City of Lost Children

Film, 1995

If the idea of an intricately plotted, dark, whimsical sci-fi fairy tale sounds good to you, you’re not going to do much better than this. It’s actually a really sophisticated movie despite the extreme genre mixing involved (although it could have sacrificed some of it’s intricate plot for a little more humanity). High marks for astounding visuals across the board that give the movie a unique personality. 4


Film, 2009

Coraline is one of those movies in which it not only seems like everything is done exceptionally well, but the parts come together in a perfect storm that elevates it to a height that you feel like no one could have reached purpose. Cases in point; The sound design is very atmospherically effective; it makes everything seem unsettlingly empty. The music is great; It’s really refreshing to hear something accompany this type of material that’s at least a little bit of a departure from Danny Elfman. The visuals are, obviously, unbelievable. The animation is, if anything, too slick. So slick that someone not in the know beforehand would probably assume that it was CGI. It reserves it’s true visual weirdness until the end, making for one of the most thrilling final third acts in recent memory. I’m sure that a part of my enthusiasm has to do with the fact that the theater I saw it in was running it in 3D, which was the best I’ve ever seen. The writing is unlike any other mainstream American film in recent memory in that it isn’t desperately trying to sell itself to the audience. There aren’t any stupid jokes, there are no winks at the audience and there’s no tacked on sentimentality. But above all else it’s a REALLY GOOD MOVIE. It’s exciting and scary, just like you want it to be.
I never thought that I would ever rate a movie this highly, but I think Coraline succeeds brilliantly at everything it does. I really wish I thought there was something wrong with this film so I could only give it four and a half stars… but I’m coming up blank. 5

The Fountain

Film, 2006

It was pretty much predetermined that I would like this movie. First of all, because of it’s reception. Anything that everyone seems to have a unique and passionate opinion about, I usually like. (Especially if a healthy number of people DIDN’T enjoy it.) Secondly, because it’s a thoughtful and fantastic (in the “out of this world” sense of the word) film that lets you think for yourself just as much as it entertains you. It’s beautiful and expressive, and everyone can come away with something different from it. Thirdly, it’s entertaining to watch.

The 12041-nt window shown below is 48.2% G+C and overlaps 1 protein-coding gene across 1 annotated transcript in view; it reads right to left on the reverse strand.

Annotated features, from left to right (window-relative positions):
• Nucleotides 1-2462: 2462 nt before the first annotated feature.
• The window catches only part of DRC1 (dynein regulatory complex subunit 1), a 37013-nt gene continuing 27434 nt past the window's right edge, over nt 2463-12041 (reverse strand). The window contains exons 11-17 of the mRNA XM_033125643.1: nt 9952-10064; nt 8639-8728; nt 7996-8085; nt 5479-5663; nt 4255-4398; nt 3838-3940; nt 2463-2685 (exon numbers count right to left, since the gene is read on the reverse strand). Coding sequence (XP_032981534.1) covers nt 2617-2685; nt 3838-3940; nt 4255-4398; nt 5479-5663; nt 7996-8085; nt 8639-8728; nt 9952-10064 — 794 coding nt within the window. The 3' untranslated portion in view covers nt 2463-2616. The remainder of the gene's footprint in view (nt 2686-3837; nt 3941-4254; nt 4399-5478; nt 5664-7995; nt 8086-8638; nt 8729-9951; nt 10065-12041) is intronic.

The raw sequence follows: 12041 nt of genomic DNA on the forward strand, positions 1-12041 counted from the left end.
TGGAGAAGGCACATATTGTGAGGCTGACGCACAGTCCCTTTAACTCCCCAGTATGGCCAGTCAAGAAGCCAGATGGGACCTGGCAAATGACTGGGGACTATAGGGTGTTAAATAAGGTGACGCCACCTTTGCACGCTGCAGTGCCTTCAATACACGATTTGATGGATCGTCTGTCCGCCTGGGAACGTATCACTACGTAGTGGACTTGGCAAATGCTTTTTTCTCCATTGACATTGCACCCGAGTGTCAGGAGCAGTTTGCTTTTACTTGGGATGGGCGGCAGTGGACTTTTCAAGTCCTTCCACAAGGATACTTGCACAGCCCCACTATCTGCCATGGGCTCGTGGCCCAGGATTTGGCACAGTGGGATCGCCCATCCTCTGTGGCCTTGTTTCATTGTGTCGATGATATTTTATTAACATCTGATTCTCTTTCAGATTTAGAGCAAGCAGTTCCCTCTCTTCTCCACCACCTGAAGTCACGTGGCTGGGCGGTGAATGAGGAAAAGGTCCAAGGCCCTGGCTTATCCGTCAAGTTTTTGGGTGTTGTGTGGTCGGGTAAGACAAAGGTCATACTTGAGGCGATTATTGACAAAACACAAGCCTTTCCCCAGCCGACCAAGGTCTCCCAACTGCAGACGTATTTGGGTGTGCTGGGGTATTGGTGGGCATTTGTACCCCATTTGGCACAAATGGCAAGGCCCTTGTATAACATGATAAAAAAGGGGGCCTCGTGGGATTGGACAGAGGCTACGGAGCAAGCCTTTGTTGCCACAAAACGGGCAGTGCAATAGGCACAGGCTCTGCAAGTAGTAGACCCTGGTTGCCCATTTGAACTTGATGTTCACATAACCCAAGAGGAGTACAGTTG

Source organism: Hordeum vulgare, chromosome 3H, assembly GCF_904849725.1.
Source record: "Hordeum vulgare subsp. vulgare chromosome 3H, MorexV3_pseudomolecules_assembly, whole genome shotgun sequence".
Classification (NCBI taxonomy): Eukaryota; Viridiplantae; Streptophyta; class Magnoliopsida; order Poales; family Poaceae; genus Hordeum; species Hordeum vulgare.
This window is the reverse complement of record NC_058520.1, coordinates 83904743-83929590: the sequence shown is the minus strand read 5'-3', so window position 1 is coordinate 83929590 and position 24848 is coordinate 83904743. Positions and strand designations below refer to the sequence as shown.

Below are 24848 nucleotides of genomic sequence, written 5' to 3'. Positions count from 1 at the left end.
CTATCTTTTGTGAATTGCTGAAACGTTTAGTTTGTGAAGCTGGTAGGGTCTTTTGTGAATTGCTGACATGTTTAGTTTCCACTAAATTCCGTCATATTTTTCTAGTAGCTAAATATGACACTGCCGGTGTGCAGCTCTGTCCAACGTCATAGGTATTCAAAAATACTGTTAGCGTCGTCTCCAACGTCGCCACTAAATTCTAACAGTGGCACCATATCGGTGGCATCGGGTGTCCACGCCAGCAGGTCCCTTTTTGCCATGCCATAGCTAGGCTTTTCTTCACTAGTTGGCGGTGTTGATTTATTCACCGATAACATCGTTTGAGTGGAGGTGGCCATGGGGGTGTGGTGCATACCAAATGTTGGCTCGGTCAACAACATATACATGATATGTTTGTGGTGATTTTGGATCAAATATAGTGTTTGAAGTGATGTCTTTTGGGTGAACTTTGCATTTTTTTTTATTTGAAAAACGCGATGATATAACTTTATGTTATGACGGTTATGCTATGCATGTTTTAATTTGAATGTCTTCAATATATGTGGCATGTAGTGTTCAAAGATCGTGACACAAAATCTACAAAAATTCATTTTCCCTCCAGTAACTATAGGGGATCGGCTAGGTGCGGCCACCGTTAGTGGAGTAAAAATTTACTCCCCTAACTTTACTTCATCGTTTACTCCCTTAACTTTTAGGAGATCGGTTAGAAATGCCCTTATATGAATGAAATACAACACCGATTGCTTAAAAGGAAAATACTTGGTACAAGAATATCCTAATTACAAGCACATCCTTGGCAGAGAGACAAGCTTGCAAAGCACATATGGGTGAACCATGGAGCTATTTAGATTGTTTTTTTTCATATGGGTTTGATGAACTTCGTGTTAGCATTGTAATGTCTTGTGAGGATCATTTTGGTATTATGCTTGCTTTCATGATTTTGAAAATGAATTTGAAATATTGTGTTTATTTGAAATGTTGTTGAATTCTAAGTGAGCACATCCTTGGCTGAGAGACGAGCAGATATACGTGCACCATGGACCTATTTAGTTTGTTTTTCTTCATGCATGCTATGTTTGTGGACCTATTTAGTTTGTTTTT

I can understand why people didn’t like it. It’s very serious and it’s more than just entertainment- two things that often spell death at the box office. Also, it’s not perfect; it might be a tad TOO serious and the symbolism is occasionally a little painfully obvious. But these are minor, minor gripes and I don’t know why they would get in the way of anyone’s enjoyment of the picture. This level of intelligent, entertaining and well made cinema is a very rare find. 4.5

Hellboy II: The Golden Army

I find that del Toro’s movies are only as good as they are bad; for everything that makes them great, there’s something that makes them not great. But in the end, I think the good outweighs the bad, and what you’re left with is a movie you really enjoyed… with just a few nagging points that you can’t let go of. This is the case again with Hellboy 2. The visuals are undoubtedly some of the technically best and most beautiful ever committed to film, and the pace of the thing and it’s action scenes are relentlessly fun; you’re never bored. But I just wonder why they felt like they had to make it so STUPID? Stupid jokes and stupid characters (especially when compared to the material they’re based on). Don’t get me wrong- I LOVE stupid jokes. And there are a few here that work. But more often than not, I thought they fell flat. I was also pretty disappointed in Jeffery Tambor’s boring performance, as he was one of the best parts of the original. I think what they really got right with this one over the original is that they stopped trying to make a visual version of a Mike Mignola comic, and just tried to make it a Guillermo del Toro movie. 3.5/5